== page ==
Kale Avocado Salad with roasted sweet potato, sumac, and radish, served on top of a raw sunflower seed puree and dressed with a nutritional yeast vinaigrette (think: umami)

Mujadara is comfort food, and anar's version is the best I've had. Green lentils and brown rice, garnished with pickled turnips (pickled in beet juice for color), a dollop of Ellenos yogurt, cilantro, aleppo pepper, and spiced pepitas.

A breakfast options include sublimely rich Ellenos yogurt, with a variety of topping options. This is pistachio and date granola with fresh fruit.

Lebanese Sesame Seed Bars. I've had versions of this dish before, but in the hands of a well crafted chef determined to test until it's absolutely right? Anar's version is a game changer. Light and almost fluffy, sesame and honey are blended together for a snack that, honestly, if they could support the volume, I'd buy them by the box.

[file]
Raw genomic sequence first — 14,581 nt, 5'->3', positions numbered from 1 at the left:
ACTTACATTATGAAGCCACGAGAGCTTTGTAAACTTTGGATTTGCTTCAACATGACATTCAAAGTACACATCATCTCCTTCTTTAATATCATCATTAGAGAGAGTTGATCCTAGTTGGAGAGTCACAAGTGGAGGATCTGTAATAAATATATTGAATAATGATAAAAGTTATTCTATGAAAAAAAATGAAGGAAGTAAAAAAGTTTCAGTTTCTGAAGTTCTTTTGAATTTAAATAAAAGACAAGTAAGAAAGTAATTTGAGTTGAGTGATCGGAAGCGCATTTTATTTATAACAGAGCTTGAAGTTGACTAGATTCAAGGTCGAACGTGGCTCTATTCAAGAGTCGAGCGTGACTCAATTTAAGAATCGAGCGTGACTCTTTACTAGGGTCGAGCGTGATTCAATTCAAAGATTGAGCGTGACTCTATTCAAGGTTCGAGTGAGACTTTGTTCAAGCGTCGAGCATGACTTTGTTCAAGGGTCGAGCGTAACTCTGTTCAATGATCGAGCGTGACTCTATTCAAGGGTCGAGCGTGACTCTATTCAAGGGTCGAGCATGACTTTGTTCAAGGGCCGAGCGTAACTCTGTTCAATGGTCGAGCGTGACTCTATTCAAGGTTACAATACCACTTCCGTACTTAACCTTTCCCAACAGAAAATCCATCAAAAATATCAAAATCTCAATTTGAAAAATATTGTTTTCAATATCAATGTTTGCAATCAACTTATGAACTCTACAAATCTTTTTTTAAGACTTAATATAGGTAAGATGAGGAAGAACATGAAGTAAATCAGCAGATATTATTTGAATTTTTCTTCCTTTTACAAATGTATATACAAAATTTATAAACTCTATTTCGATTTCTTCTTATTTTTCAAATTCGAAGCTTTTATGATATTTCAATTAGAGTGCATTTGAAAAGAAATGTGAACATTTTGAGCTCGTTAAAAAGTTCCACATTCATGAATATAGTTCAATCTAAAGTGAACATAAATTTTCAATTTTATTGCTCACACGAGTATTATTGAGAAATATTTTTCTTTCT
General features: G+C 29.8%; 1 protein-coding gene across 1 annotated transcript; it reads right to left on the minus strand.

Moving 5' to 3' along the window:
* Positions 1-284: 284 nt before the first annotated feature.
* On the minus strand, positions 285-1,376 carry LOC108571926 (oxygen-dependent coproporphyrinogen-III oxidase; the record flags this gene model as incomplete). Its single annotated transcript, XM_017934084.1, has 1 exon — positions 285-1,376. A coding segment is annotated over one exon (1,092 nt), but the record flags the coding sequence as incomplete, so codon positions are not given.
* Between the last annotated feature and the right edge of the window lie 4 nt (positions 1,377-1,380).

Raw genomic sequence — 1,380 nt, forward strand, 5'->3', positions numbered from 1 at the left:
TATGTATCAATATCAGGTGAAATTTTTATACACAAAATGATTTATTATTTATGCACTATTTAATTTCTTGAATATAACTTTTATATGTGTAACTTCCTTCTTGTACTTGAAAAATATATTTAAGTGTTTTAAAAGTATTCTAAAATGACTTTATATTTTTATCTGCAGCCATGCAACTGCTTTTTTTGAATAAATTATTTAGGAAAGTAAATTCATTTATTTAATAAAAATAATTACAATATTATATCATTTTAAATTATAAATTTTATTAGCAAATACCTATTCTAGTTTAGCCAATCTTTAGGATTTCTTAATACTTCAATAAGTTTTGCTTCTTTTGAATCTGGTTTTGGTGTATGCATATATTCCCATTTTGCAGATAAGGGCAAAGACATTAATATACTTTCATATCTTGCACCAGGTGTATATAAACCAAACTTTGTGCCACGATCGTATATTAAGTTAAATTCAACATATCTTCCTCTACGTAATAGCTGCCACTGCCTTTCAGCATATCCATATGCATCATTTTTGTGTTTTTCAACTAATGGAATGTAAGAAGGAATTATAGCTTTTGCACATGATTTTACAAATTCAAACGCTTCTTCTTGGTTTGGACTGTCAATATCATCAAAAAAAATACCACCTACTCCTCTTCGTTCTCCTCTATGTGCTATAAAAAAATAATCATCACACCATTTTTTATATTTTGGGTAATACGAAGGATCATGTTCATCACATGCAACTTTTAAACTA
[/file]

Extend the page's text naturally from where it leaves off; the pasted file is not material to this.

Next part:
Anar's key players: Wassef Haroun (owner), Shannon Smith (Executive Chef), Racha Haroun (owner), and Will Moseley (Project Manager/Right Hand Man)

2040 6th Avenue*
Seattle, WA 98122

* In Amazon's new Doppler campus, next to the Denny Triangle

When the Stars Align - Inside the StarChefs Gala

In December, New York based StarChefs shined the spotlight on Seattle's Rising Stars. But first, you need to know this: selection for the awards is a grueling process. Over the course of three trips (averaging 7-8 days each), StarChefs teams photographed and interviewed over 100 chefs and food artisans.  (Full list of the Seattle Rising Stars is here.)